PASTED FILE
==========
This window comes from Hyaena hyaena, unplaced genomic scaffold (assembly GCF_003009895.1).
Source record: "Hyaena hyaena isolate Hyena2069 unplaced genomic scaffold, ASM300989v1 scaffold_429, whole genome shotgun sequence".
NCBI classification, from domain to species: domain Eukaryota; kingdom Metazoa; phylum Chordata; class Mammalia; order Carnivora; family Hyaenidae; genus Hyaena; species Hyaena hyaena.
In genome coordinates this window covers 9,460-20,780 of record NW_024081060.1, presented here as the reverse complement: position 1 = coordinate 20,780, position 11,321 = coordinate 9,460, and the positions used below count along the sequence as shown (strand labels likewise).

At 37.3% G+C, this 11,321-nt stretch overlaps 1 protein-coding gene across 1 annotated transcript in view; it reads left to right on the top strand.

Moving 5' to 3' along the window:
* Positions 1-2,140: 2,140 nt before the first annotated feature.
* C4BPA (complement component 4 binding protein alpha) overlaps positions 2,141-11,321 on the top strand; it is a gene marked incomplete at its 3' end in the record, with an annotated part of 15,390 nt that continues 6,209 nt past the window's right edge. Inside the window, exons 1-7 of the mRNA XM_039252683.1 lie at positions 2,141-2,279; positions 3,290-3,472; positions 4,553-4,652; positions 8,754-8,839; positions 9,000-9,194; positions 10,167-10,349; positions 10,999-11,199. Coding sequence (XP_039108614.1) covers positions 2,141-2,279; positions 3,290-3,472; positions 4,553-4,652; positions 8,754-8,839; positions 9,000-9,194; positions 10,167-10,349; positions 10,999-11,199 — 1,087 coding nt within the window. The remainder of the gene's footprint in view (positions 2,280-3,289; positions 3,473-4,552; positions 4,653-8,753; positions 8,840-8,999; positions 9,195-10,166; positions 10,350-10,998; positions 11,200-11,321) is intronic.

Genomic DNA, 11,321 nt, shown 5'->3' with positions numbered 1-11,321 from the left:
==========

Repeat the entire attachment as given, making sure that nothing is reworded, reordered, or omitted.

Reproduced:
This window comes from Hyaena hyaena, unplaced genomic scaffold (assembly GCF_003009895.1).
Source record: "Hyaena hyaena isolate Hyena2069 unplaced genomic scaffold, ASM300989v1 scaffold_429, whole genome shotgun sequence".
NCBI classification, from domain to species: domain Eukaryota; kingdom Metazoa; phylum Chordata; class Mammalia; order Carnivora; family Hyaenidae; genus Hyaena; species Hyaena hyaena.
In genome coordinates this window covers 9,460-20,780 of record NW_024081060.1, presented here as the reverse complement: position 1 = coordinate 20,780, position 11,321 = coordinate 9,460, and the positions used below count along the sequence as shown (strand labels likewise).

At 37.3% G+C, this 11,321-nt stretch overlaps 1 protein-coding gene across 1 annotated transcript in view; it reads left to right on the top strand.

Moving 5' to 3' along the window:
* Positions 1-2,140: 2,140 nt before the first annotated feature.
* C4BPA (complement component 4 binding protein alpha) overlaps positions 2,141-11,321 on the top strand; it is a gene marked incomplete at its 3' end in the record, with an annotated part of 15,390 nt that continues 6,209 nt past the window's right edge. Inside the window, exons 1-7 of the mRNA XM_039252683.1 lie at positions 2,141-2,279; positions 3,290-3,472; positions 4,553-4,652; positions 8,754-8,839; positions 9,000-9,194; positions 10,167-10,349; positions 10,999-11,199. Coding sequence (XP_039108614.1) covers positions 2,141-2,279; positions 3,290-3,472; positions 4,553-4,652; positions 8,754-8,839; positions 9,000-9,194; positions 10,167-10,349; positions 10,999-11,199 — 1,087 coding nt within the window. The remainder of the gene's footprint in view (positions 2,280-3,289; positions 3,473-4,552; positions 4,653-8,753; positions 8,840-8,999; positions 9,195-10,166; positions 10,350-10,998; positions 11,200-11,321) is intronic.

Genomic DNA, 11,321 nt, shown 5'->3' with positions numbered 1-11,321 from the left: